(Estimated population as of 2017 — 12,805,537)
Pennsylvania was one of the biggest moves and shakers in the iGaming world in 2014. Back in June, the state held a hearing that suggested most casino interests were in favor of iGaming. In fact, 10 of the state’s 12 casino properties had representatives at the hearing, and only Andy Abboud (a Sheldon Adelson crony) from Las Vegas Sands was opposed.
In addition to the hearing, Sen. Kim Ward, chair of the Senate Community, Economic and Recreational Development Committee, ordered an iGaming study, which revealed Internet gaming could generate $184 million for the state in its first year, with online poker making up to $77 million.
Rep. Tina Davis introduced a bill to the house in early 2014, but one remained absent from the senate. Meanwhile, both Sen. Edwin Erickson and Rep. Nicholas Miccarelli introduced poker-only bills.
“Pennsylvania is now presented with a second opportunity to be at the forefront of gaming by taking a leadership role with the expansion of online gaming,” said Bob Pickus of Valley Forge Casino Resort.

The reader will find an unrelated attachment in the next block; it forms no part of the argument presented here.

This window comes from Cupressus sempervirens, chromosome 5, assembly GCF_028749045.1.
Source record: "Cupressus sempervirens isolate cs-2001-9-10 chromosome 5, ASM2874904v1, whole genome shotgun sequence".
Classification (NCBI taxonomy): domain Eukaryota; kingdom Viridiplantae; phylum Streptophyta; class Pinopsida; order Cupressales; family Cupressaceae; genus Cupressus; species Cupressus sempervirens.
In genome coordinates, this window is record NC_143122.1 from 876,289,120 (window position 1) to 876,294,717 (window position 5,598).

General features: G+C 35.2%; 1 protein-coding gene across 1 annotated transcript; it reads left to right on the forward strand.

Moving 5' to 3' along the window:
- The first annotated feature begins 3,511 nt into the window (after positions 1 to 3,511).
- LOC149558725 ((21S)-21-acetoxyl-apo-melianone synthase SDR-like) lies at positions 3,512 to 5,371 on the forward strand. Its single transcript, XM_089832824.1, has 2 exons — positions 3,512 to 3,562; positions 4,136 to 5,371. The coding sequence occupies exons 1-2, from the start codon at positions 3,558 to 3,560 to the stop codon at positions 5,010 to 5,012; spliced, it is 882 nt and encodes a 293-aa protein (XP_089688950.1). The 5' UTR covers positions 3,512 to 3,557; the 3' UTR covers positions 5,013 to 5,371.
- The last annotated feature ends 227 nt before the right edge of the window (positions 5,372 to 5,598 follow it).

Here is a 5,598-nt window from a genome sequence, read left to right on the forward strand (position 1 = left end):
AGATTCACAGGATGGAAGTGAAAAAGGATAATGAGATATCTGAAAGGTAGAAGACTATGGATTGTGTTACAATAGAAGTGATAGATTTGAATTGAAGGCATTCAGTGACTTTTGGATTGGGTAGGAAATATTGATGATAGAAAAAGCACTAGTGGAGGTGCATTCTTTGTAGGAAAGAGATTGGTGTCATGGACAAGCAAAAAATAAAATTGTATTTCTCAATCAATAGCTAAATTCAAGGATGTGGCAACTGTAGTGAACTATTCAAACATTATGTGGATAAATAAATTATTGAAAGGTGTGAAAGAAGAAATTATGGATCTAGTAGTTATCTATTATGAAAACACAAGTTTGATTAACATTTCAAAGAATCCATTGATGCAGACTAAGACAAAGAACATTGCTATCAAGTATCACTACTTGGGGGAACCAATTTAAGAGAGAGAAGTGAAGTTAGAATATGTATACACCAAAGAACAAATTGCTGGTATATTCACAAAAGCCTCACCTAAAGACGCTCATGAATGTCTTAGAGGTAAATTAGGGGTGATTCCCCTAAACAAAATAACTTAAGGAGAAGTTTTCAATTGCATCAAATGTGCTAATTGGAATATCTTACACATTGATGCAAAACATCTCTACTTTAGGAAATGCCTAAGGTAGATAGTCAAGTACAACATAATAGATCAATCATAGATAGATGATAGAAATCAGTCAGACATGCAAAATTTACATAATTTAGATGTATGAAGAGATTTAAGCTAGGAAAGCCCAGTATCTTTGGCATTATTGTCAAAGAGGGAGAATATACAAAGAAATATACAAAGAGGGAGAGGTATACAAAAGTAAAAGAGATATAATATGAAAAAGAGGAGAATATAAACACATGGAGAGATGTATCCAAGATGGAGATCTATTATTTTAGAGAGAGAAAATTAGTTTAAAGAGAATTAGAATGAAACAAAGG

Interestingly, a recent study by Morgan Stanley Research predicted the “Keystone State” would approve a poker-only bill in 2016 and offering iGaming in 2017.
“We remain bullish on the long-term opportunity for U.S. online gaming,” Morgan Stanley stated.
That prediction proved to be a year off. Things were contentious and looked dire, but weeks after the optimism waned for a bill, Pennsylvania became the fourth U.S. state to legalize online poker, in late October 2017.
Online poker passed in Pennsylvania as part of an omnibus bill that legalized a host of other gambling expansions, including daily fantasy sports, when Gov. Tom Wolf signed H 271 into law. The Pennsylvania regulators have begun accepting applications, and it remains to be seen when the market will open up for players. Some time in last 2018 appears to be the bet at the moment.